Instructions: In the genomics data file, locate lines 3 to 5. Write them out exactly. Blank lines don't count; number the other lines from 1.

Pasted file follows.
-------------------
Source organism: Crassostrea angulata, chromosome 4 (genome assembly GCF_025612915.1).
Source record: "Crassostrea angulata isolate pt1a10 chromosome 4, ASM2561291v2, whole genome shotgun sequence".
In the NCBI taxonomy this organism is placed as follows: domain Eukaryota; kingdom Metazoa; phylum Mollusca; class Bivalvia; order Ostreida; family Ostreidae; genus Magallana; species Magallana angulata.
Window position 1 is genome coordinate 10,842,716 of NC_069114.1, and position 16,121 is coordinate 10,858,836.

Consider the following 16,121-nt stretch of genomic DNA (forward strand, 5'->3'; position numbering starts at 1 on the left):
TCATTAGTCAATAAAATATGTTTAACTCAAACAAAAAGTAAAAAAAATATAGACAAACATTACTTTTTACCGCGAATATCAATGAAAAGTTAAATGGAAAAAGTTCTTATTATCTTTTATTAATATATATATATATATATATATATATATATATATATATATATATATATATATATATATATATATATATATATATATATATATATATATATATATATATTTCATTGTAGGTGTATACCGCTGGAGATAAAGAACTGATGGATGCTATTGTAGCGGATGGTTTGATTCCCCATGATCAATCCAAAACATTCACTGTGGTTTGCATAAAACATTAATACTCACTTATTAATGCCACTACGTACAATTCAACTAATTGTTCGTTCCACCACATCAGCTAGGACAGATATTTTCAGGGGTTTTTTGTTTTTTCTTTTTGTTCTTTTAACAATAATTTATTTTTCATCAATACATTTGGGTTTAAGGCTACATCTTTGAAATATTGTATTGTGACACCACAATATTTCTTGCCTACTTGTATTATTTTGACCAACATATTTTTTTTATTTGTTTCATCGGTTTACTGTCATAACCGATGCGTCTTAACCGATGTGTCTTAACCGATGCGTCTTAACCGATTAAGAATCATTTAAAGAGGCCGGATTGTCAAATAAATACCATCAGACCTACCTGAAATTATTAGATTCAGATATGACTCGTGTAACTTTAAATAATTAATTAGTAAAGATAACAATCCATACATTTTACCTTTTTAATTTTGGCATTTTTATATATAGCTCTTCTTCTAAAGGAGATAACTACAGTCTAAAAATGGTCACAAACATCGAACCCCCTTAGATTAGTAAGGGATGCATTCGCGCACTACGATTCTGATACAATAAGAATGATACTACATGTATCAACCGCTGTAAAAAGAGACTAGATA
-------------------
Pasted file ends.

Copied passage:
In the NCBI taxonomy this organism is placed as follows: domain Eukaryota; kingdom Metazoa; phylum Mollusca; class Bivalvia; order Ostreida; family Ostreidae; genus Magallana; species Magallana angulata.
Window position 1 is genome coordinate 10,842,716 of NC_069114.1, and position 16,121 is coordinate 10,858,836.

Consider the following 16,121-nt stretch of genomic DNA (forward strand, 5'->3'; position numbering starts at 1 on the left):